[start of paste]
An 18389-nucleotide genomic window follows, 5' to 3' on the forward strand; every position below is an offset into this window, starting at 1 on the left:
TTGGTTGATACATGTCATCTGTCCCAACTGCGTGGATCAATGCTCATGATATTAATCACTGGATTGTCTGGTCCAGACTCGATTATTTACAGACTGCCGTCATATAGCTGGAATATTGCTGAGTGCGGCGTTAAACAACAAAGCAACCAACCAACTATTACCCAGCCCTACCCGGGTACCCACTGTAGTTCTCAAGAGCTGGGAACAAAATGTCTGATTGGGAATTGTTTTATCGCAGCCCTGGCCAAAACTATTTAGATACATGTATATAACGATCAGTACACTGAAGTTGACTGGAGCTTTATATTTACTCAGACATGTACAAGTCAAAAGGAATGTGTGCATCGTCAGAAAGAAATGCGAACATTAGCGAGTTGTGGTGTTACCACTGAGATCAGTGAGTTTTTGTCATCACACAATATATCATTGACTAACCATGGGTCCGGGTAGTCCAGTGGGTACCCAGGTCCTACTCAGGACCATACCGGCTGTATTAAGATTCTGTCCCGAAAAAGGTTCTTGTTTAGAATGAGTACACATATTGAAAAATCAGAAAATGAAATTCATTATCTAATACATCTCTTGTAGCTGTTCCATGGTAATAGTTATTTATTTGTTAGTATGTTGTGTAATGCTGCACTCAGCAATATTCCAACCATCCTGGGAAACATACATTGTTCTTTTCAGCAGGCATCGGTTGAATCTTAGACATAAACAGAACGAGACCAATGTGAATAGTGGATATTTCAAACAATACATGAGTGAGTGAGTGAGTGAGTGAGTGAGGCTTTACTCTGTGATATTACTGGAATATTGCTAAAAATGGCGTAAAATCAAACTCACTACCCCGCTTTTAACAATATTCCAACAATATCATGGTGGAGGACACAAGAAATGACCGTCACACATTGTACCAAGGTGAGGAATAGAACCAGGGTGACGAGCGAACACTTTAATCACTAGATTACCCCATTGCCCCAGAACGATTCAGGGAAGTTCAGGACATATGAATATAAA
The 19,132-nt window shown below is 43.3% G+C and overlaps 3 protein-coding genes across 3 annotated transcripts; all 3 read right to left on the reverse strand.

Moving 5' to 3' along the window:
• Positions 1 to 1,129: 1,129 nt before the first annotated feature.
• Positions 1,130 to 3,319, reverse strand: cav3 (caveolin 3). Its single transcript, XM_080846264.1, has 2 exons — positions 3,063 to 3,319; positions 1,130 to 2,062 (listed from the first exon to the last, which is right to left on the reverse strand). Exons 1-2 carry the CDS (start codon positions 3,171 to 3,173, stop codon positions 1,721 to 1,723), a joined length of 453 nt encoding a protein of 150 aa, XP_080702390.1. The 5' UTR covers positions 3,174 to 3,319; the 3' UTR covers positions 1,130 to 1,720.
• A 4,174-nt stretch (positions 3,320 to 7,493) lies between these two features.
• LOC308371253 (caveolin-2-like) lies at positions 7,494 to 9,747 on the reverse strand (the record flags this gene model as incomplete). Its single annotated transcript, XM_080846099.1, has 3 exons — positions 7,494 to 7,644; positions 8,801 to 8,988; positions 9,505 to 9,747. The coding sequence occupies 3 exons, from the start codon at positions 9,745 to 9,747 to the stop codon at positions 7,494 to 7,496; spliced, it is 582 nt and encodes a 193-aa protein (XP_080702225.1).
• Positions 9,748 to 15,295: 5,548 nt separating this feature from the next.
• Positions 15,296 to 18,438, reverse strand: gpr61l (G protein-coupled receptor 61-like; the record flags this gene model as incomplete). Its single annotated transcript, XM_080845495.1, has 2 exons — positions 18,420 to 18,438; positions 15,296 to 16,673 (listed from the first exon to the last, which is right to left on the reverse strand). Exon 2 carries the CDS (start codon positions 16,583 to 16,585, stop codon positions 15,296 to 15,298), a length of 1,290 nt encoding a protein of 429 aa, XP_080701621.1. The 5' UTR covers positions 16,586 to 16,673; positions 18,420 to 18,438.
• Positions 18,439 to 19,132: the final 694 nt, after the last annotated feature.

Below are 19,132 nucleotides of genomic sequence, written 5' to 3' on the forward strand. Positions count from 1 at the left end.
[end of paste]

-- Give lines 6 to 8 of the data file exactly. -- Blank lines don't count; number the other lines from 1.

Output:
• Positions 1,130 to 3,319, reverse strand: cav3 (caveolin 3). Its single transcript, XM_080846264.1, has 2 exons — positions 3,063 to 3,319; positions 1,130 to 2,062 (listed from the first exon to the last, which is right to left on the reverse strand). Exons 1-2 carry the CDS (start codon positions 3,171 to 3,173, stop codon positions 1,721 to 1,723), a joined length of 453 nt encoding a protein of 150 aa, XP_080702390.1. The 5' UTR covers positions 3,174 to 3,319; the 3' UTR covers positions 1,130 to 1,720.
• A 4,174-nt stretch (positions 3,320 to 7,493) lies between these two features.
• LOC308371253 (caveolin-2-like) lies at positions 7,494 to 9,747 on the reverse strand (the record flags this gene model as incomplete). Its single annotated transcript, XM_080846099.1, has 3 exons — positions 7,494 to 7,644; positions 8,801 to 8,988; positions 9,505 to 9,747. The coding sequence occupies 3 exons, from the start codon at positions 9,745 to 9,747 to the stop codon at positions 7,494 to 7,496; spliced, it is 582 nt and encodes a 193-aa protein (XP_080702225.1).